In sharp contrast to Oneness Christology, Scripture presents clearly and definitely that the distinct person of the Son 1) is fully God (cf. Dan. 7:9-14; John 1:18; 5:17-18; Phil. 2:6-11; Heb. 1:13, 8, 10; Rev. 1:8, 17), 2) was the Creator of all things (cf. John 1:3; Col. 1:16-17; Heb. 1:2, 10-12), 3) eternally coexisted with and is distinct from the Father and the Holy Spirit (cf. Gen. 19:24; Dan 7:9-14; Matt. 28:19; John 17:5; 2 Cor. 13:14; 2 John 1:3; Rev. 5:13-14), and 4) became fully man in order “to give His life a ransom for many” (cf. John 1:1, 14; Mark 10:45; Phil. 2:6-11). This is the Jesus Christ of biblical revelation. 

Jesus Christ is the only mediator and intercessor between God the Father and human beings. The Jesus of biblical revelation is the divine Son, the monogenēs theos who always is in the bosom of the Father (John 1:18), a personal self-aware subject, distinct from the Father and the Holy Spirit. Hence, in biblical opposition to Oneness Christology, Jesus is not the Father, but “the Son of the Father” (2 John 1:3).

Worshiping the unipersonal God of Oneness theology is neither worshiping the true God in spirit nor truth. The Oneness concept of God is fundamentally the same as Islam: a unipersonal deity with no distinction of persons. The true God of biblical revelation is triune—the Father, the Son, and the Holy Spirit. This is and has been the historic biblical position and foundation of the Christian religion.

As discussed, the absence of the article before the first personal noun in the Pauline salutations, clearly distinguishes the Persons of the Father and the Son. Even more, the real personal distinction between the Persons of the Trinity is well observed in constructions where the article is repeated before all of the personal nouns.1 For example, Reformed theologian B. B. Warfield shows that the repeated article in Matthew 28:19 demonstrate that the three Persons are numerically distinct and are under the one Name: Jehovah:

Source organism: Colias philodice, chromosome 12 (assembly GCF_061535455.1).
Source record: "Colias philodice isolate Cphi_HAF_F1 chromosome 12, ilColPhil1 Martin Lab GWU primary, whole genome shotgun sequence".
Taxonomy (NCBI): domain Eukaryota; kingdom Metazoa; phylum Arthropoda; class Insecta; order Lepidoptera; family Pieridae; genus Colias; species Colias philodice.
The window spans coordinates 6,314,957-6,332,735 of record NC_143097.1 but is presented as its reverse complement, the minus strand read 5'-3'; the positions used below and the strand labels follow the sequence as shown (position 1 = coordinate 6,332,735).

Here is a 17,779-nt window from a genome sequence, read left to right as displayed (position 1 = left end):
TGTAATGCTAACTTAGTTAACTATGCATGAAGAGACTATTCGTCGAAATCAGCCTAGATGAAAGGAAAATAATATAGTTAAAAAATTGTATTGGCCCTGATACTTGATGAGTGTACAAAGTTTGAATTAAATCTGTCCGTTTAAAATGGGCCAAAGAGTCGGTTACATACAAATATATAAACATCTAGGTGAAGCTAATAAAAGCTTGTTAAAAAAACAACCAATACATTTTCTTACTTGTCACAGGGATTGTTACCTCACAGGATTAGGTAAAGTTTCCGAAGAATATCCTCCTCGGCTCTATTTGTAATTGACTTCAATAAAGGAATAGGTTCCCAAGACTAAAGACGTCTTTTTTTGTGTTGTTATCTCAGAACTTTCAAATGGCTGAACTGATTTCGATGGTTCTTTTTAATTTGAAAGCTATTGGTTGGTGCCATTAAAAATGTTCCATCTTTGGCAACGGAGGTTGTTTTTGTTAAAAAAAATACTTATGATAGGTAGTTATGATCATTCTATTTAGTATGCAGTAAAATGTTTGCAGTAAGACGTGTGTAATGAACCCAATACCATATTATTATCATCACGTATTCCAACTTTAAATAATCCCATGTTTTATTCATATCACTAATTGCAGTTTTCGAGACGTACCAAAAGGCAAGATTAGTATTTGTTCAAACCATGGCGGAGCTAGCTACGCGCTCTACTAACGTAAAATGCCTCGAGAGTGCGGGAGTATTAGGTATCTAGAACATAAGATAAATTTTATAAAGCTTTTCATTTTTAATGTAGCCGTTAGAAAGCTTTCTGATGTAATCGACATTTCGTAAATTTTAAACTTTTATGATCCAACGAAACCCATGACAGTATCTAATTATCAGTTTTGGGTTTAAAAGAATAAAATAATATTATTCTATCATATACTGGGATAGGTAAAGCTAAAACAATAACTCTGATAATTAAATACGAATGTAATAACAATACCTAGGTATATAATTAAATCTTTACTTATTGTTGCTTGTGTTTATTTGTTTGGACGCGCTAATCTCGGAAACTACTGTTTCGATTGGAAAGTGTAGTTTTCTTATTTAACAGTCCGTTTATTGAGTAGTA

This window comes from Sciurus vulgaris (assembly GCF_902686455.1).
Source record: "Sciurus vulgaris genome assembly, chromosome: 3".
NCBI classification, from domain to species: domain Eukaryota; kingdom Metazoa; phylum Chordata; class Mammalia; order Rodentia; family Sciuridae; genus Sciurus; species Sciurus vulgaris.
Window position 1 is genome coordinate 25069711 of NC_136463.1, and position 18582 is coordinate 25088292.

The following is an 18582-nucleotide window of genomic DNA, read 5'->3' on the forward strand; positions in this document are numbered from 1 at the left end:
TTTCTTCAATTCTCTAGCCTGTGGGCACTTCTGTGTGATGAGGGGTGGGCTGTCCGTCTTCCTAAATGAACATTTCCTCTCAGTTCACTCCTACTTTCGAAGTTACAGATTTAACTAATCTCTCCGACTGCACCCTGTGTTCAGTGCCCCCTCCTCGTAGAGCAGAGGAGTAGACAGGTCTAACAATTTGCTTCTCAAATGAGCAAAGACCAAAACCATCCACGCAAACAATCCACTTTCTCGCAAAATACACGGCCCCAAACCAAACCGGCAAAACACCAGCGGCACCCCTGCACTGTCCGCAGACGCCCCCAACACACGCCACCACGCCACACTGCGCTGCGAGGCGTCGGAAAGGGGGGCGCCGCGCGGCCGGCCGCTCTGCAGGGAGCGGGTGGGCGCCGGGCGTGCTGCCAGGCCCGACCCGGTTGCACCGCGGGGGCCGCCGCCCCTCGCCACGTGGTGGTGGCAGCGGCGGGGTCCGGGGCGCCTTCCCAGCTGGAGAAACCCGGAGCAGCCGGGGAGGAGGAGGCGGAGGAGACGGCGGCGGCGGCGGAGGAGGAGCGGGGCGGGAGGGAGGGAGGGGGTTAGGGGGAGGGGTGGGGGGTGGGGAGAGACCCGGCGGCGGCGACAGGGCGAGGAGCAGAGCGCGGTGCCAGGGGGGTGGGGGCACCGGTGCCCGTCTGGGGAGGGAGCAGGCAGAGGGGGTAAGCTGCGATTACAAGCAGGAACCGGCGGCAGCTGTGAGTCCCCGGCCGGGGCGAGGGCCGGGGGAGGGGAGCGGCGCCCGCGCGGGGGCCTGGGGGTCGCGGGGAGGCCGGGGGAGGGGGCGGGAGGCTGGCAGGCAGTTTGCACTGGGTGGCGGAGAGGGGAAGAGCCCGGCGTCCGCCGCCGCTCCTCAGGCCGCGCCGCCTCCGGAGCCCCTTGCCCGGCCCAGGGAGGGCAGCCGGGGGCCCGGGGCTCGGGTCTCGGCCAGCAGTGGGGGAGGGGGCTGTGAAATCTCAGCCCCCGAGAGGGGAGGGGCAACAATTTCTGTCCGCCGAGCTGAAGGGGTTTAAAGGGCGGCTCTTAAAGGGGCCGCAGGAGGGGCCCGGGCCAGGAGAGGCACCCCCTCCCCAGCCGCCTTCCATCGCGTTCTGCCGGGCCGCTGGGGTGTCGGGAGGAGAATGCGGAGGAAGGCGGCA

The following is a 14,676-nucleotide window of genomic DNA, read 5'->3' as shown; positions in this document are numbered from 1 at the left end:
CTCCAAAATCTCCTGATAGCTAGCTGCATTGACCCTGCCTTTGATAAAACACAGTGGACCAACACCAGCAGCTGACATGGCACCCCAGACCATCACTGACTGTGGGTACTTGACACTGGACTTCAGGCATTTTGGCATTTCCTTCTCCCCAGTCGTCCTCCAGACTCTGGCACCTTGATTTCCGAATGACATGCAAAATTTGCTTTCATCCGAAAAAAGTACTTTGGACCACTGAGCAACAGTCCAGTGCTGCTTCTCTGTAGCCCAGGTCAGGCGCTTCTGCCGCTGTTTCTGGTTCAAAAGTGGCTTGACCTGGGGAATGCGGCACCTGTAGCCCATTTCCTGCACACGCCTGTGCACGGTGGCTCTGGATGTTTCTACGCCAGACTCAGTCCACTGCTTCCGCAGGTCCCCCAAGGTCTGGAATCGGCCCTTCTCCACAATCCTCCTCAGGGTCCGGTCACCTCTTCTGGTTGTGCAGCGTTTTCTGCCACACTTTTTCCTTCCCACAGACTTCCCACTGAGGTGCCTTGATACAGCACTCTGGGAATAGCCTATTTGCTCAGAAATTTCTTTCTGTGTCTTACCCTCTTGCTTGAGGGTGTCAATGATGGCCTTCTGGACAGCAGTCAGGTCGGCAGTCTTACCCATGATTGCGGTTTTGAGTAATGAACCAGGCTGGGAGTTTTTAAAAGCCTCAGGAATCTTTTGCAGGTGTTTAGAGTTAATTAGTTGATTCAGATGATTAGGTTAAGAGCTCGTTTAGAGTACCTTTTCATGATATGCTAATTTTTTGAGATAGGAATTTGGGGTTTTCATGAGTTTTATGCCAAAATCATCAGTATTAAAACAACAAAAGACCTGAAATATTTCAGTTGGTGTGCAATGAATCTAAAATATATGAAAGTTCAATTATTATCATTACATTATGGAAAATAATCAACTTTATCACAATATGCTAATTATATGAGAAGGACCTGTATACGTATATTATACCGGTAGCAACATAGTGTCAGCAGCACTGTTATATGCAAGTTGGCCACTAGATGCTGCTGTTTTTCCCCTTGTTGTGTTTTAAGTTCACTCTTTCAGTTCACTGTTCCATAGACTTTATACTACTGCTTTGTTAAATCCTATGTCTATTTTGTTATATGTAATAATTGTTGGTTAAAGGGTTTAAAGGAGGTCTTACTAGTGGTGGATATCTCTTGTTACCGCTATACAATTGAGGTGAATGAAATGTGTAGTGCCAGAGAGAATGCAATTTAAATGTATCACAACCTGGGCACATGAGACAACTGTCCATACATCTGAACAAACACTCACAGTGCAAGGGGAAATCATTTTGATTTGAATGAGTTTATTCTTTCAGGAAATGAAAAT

He commands them to baptize their converts ‘in the name of the Father and of the Son and of the Holy Ghost.’ The precise form of the formula must be carefully observed. It does not read: ‘In the names’ (plural)—as if there were three beings enumerated, each with its distinguishing name. Nor yet: ‘In the name of the Father, Son, and Holy Ghost,’ as if there were one person, going by a threefold name. It reads: ‘In the name [singular] of the Father, and of the [article repeated] Son, and of the [article repeated] Holy Ghost,’ carefully distinguishing three persons, though uniting them all under one name. The name of God was to the Jews Jehovah, and to name the name of the Jehovah upon them was to make them His. . . . (Warfield’s brackets).2

A “repeated article,” Harris explains, “shows unambiguously that nouns are separate items.”3 As well, Paul’s grammar clearly denotes a presentation of three distinct Persons—not three modes of a unipersonal deity:

The grace of the Lord Jesus Christ [tou kuriou Iēsou Christou], and [kai] the love of God [tou theou], and [kai] the fellowship of the Holy Spirit [tou hagiou pneumatos] be with you all (2 Cor. 13:14).

In Revelation 5:13, the Father and the Lamb are presented as two distinct objects of divine worship, differentiated by the repetition of the article tō:

“To Him [tō] who sits on the throne, and to the Lamb [kai tō arniō], be blessing and honor and glory and dominion for ever and ever” (emphasis added).

There are many other passages where this “construction of distinction” (viz. Sharp’s rule #6) applies, clearly demonstrating the real distinction between the three Persons of the holy Trinity (e.g., Matt. 28:19; 1 Thess. 3:1; 2 Thess. 2:16-17; 1 John 1:3; 2:22-23).

Subject-Object Distinctions: Simply, if Jesus and the Father were not distinct cognizant Persons, we would not expect to find a clear subject-object relationship between them:

After being baptized, Jesus came up immediately from the water . . . behold, a voice out of the heavens said, “This is My [subject] beloved Son, [object] in whom I [subject] am well-pleased” (Matt. 3:16-17; emphasis added; see also 17:5).

“I [subject] glorified You [object] on earth, having accomplished the work which You [object] have given Me [subject] to do” (John 17:4; see also Luke 23:34, 46).

The Father and the Son stand in an “I”–“You” relationship of each other; the Son refers to the Father as “You” and Himself as “I.” The Father likewise refers to Jesus as “You” and Himself as “I.” The Son personally relates to the Father and the Holy Spirit, and the reverse is altogether true of the Father and the Holy Spirit relating to each other.

Salvation is predicated inextricably on the Tri-Unity of God. Scripture knows of no other God. God the Father infallibly saves according to His mercy whereby the sinner is regenerated by means of the Holy Spirit, through the God the Son, Jesus Christ:

He [God the Father] saved us, not on the basis of deeds which we have done in righteousness, but according to His mercy, by the washing of regeneration and renewing by the Holy Spirit, whom He poured out upon us richly through Jesus Christ our Savior (Titus 3:5-6).

Also, as pointed out in several places, the OT uses plural verbs, nouns, adjectives, and prepositions to describe the one Being of God. in the OT.htm